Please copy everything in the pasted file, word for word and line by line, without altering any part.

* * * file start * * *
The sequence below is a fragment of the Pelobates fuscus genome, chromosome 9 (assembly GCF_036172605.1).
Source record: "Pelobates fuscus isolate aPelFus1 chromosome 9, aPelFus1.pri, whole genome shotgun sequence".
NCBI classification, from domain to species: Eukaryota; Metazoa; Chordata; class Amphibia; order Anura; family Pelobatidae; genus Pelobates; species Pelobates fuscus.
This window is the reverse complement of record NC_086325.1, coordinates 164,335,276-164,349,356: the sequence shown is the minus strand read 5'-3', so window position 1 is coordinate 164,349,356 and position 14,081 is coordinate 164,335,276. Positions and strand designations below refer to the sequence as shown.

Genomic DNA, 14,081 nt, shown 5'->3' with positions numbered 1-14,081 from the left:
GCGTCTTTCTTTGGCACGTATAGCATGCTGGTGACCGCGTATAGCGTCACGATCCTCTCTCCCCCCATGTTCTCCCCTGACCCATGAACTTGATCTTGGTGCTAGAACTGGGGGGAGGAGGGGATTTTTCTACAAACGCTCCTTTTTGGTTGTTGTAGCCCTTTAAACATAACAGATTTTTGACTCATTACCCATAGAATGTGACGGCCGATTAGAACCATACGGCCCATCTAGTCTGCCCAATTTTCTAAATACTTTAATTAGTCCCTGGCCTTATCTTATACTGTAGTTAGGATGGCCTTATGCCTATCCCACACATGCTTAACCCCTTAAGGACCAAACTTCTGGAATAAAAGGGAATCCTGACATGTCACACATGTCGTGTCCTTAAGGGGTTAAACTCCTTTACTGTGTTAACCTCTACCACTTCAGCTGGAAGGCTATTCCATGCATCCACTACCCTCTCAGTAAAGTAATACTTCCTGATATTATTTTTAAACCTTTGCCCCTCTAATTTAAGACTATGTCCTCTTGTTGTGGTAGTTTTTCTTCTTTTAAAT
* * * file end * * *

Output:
The sequence below is a fragment of the Pelobates fuscus genome, chromosome 9 (assembly GCF_036172605.1).
Source record: "Pelobates fuscus isolate aPelFus1 chromosome 9, aPelFus1.pri, whole genome shotgun sequence".
NCBI classification, from domain to species: Eukaryota; Metazoa; Chordata; class Amphibia; order Anura; family Pelobatidae; genus Pelobates; species Pelobates fuscus.
This window is the reverse complement of record NC_086325.1, coordinates 164,335,276-164,349,356: the sequence shown is the minus strand read 5'-3', so window position 1 is coordinate 164,349,356 and position 14,081 is coordinate 164,335,276. Positions and strand designations below refer to the sequence as shown.

Genomic DNA, 14,081 nt, shown 5'->3' with positions numbered 1-14,081 from the left:
GCGTCTTTCTTTGGCACGTATAGCATGCTGGTGACCGCGTATAGCGTCACGATCCTCTCTCCCCCCATGTTCTCCCCTGACCCATGAACTTGATCTTGGTGCTAGAACTGGGGGGAGGAGGGGATTTTTCTACAAACGCTCCTTTTTGGTTGTTGTAGCCCTTTAAACATAACAGATTTTTGACTCATTACCCATAGAATGTGACGGCCGATTAGAACCATACGGCCCATCTAGTCTGCCCAATTTTCTAAATACTTTAATTAGTCCCTGGCCTTATCTTATACTGTAGTTAGGATGGCCTTATGCCTATCCCACACATGCTTAACCCCTTAAGGACCAAACTTCTGGAATAAAAGGGAATCCTGACATGTCACACATGTCGTGTCCTTAAGGGGTTAAACTCCTTTACTGTGTTAACCTCTACCACTTCAGCTGGAAGGCTATTCCATGCATCCACTACCCTCTCAGTAAAGTAATACTTCCTGATATTATTTTTAAACCTTTGCCCCTCTAATTTAAGACTATGTCCTCTTGTTGTGGTAGTTTTTCTTCTTTTAAAT